By Tony DeGol
Sometimes life takes you full circle, and for Marian Farabaugh, that is a very good thing.
Farabaugh first became acquainted with Saint Joseph’s Mission Church at Hart’s Sleeping Place thanks to her parents.
“When we were little, they would bring my sister and me over here all the time, and we just grew to love this place,” she recalled.
So much so, that Farabaugh knew it would be the setting for one of the most special days of her life.
“Growing up, I always dreamed that when I got married, I wanted to be married here,” she added.
Now, many years and five children later, Farabaugh’s love affair with the mission church is as strong as ever.
She is showing that love in a special way – as curator of the historic site.
“When we were asked to take care of it, it was an honor,” Farabaugh admitted.
Located on Strip Road in Carrolltown, the mission church is the oldest church in the Diocese of Altoona-Johnstown.
Blessed by the Prince-Priest and Servant of God Demetrius Gallitzin in 1830, it was the center of Catholicity in northern Cambria County until 1850 when Saint Benedict Parish was established not far from the site. Now, maintained by the Diocese of Altoona-Johnstown, the log structure, hidden by white shingles, is one of Cambria County’s most notable landmarks.
Surrounded by the graves of early settlers in the peaceful countryside, Saint Joseph’s Mission Church bears silent testimony to the work of Father Gallitzin as well as the mission church’s first pastor – Benedictine Father Peter Lemke – and the Benedictine community’s ministry in America.
“This is the area where our Benedictine history started in the United States,” explained Father Jude Brady, OSB, Pastor of Saint Benedict Parish in Carrolltown. “So for me, as a Benedictine monk, this is a very special and grace-filled place. To me, the stained glass windows are the most beautiful part of the building. As simple as they are, the windows really show the intimate history and the relationship that existed between Gallitzin and our Benedictine heritage.”
Regular daily or weekly Masses are not celebrated the church, but it is available for weddings and funerals. Bishop Mark traditionally celebrates a Mass at the location each October, and one of the most moving liturgies of the year comes on Christmas Eve.
“When you come here and look at the names in the cemetery, all these people’s relatives come on Christmas Eve for Mass, so the church is full,” described Father Brady. “They come with such reverence and a sense of desire because their relatives were the ones who were here, and we see that that history is carried on in them. To me, it represents really what Christmas is – the idea of Christ coming into the world as a source of goodness and holiness, offering Himself to us. When I see the names in the cemetery and the beautiful people who come, I see that that fidelity and constancy and that progeny has continued.”
During this Year of Saint Joseph, the mission church is a focal point of the diocesan observances honoring the foster father of Jesus. On the first Sunday of each month this summer (up to and including September), the site will be open to the public from Noon to 3:00 p.m.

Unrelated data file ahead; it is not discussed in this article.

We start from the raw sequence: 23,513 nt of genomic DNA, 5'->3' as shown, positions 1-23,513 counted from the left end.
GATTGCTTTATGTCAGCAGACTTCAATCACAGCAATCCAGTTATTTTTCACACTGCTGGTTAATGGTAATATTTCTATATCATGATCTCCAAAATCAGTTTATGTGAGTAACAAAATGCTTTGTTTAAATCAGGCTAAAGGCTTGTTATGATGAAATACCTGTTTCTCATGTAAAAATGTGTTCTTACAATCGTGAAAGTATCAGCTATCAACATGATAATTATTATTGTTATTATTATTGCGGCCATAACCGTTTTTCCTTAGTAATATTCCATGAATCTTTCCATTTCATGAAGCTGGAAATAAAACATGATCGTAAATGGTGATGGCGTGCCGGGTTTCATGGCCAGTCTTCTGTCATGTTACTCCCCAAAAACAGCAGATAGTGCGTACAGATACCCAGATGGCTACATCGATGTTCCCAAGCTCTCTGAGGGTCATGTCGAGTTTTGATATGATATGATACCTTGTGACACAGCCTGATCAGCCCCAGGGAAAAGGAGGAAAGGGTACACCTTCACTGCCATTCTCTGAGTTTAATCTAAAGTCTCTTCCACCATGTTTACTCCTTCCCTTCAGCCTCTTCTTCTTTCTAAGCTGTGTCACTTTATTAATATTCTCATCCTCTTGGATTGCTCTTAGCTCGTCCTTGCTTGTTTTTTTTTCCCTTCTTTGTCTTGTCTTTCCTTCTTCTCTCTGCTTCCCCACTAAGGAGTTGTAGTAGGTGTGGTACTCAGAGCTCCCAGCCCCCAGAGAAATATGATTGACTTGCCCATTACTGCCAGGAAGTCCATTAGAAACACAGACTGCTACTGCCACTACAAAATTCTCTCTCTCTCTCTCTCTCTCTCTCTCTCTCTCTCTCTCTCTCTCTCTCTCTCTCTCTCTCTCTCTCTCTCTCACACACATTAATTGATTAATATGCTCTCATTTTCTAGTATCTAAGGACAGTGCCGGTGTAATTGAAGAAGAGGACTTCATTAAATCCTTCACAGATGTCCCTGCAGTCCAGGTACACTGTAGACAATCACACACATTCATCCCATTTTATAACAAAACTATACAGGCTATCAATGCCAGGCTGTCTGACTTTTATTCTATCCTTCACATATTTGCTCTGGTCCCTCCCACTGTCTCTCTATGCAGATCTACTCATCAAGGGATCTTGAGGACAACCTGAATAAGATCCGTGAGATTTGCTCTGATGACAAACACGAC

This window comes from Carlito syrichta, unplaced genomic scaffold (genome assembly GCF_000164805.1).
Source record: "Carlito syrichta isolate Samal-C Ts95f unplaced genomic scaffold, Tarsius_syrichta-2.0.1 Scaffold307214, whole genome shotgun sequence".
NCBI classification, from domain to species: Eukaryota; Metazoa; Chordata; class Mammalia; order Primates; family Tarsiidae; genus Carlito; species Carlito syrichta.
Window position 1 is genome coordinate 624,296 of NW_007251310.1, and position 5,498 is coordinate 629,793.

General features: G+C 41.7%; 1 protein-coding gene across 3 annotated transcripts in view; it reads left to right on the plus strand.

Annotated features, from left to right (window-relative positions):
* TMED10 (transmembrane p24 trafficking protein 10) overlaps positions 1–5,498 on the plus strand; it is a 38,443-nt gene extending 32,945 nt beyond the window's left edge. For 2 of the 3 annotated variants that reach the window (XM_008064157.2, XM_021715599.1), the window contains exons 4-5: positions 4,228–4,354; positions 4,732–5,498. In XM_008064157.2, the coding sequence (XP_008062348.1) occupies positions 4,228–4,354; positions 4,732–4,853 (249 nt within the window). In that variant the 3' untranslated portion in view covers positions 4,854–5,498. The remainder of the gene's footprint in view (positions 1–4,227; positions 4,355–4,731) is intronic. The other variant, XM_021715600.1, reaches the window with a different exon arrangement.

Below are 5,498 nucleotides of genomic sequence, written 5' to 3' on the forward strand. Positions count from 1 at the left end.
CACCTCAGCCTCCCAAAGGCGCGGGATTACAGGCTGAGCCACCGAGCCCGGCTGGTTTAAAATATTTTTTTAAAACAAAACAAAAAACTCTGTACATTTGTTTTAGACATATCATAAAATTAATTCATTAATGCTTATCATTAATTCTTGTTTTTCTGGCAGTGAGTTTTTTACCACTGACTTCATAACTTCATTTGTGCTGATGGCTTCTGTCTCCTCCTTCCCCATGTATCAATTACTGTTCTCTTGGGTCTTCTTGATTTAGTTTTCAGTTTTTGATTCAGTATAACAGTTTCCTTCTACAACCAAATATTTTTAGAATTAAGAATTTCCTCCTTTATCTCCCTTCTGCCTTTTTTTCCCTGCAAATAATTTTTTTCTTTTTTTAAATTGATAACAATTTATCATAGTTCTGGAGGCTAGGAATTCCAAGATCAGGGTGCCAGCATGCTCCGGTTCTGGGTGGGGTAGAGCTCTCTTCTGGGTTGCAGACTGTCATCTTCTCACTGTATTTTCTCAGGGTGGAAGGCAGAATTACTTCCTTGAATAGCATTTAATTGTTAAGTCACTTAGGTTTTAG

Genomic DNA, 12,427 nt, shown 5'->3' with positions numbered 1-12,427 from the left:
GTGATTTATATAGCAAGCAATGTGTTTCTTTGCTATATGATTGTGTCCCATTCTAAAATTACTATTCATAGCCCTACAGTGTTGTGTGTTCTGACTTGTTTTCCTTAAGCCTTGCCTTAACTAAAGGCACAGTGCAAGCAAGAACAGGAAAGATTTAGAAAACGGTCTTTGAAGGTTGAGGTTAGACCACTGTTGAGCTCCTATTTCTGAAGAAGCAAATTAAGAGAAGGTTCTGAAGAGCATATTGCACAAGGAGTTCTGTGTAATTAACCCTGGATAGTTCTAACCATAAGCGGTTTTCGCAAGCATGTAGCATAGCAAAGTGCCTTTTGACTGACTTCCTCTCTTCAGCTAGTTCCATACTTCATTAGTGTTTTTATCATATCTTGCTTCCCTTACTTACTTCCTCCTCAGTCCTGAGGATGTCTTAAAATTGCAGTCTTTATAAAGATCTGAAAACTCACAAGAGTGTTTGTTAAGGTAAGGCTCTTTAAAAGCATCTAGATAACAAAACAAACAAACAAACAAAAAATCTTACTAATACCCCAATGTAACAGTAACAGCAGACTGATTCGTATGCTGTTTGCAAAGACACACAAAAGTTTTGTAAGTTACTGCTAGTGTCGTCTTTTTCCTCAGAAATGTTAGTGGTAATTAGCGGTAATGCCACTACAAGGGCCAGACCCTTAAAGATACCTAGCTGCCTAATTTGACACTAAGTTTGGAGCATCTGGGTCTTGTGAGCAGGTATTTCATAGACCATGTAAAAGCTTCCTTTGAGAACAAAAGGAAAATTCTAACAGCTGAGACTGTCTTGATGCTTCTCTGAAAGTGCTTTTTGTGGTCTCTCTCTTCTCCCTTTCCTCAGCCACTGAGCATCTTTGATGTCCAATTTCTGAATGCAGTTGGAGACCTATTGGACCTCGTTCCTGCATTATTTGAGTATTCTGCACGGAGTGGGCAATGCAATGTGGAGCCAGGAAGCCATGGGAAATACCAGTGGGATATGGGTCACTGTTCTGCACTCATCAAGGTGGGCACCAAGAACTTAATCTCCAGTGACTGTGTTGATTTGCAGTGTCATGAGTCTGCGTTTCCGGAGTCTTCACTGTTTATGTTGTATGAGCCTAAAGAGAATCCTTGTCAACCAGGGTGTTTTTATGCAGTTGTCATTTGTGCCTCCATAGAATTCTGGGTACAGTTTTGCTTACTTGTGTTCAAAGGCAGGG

Besides the lovely church and grounds, there is plenty to see at the location, including a museum that truly showcases the legacy and charm of Hart’s Sleeping Place.
“We actually have come up with a self-guided tour, so everyone is welcome,” said Farabaugh. “They’re guided with paperwork. They’ll come through the church and museum and walk through the cemetery, and I’m here to answer questions if they have any.”
On August 1 at 4:00 p.m., Bishop Mark will celebrate an outdoor Mass at Hart’s Sleeping Place as part of the diocesan celebration for the Year of Saint Joseph. All are welcome to tour the church and grounds that afternoon and stay for Mass.
This site of holiness and solitude, according to Father Brady, is the perfect place for the faithful to immerse themselves in spirituality and history during this special year.
“In the Scriptures, we see that Saint Joseph really never talks, and his presence is so silent but so profound, and I think this place has that same character to it,” Father Jude stated.
Like Father Brady, Farabaugh, too, is rolling out the welcome mat for these summer tours and a chance to celebrate a cherished place that takes her back to her childhood, and has truly brought her full circle.
“Just being able to get my children involved here and seeing them grow in that same love that my parents gave me, it just means everything to me,” assured Farabaugh. “It completes me and makes me realize that God put me here at this time. This is what He wants me to do. I feel very confident about that.”
Editor’s Note: For a tour of Saint Joseph’s Mission Church at Hart’s Sleeping Place and more insight from Father Jude Brady, OSB, and Marian Farabaugh, watch a special edition of Proclaim! TV on May 30 at 10:30 a.m. on WATM ABC 23.
[Photos: (Top) Interior of Saint Joseph’s Mission Church; (First Inset) Curator Marian Farabaugh; (Second Inset) Exterior of Church; (Third Inset) One of the beautiful stained glass windows in the church depicting history dating back to Father Gallitzin; (Fourth Inset) The museum in the church featuring photos and other historic items; (Fifth Inset) A Marian Shrine on the grounds of Hart’s Sleeping Place.]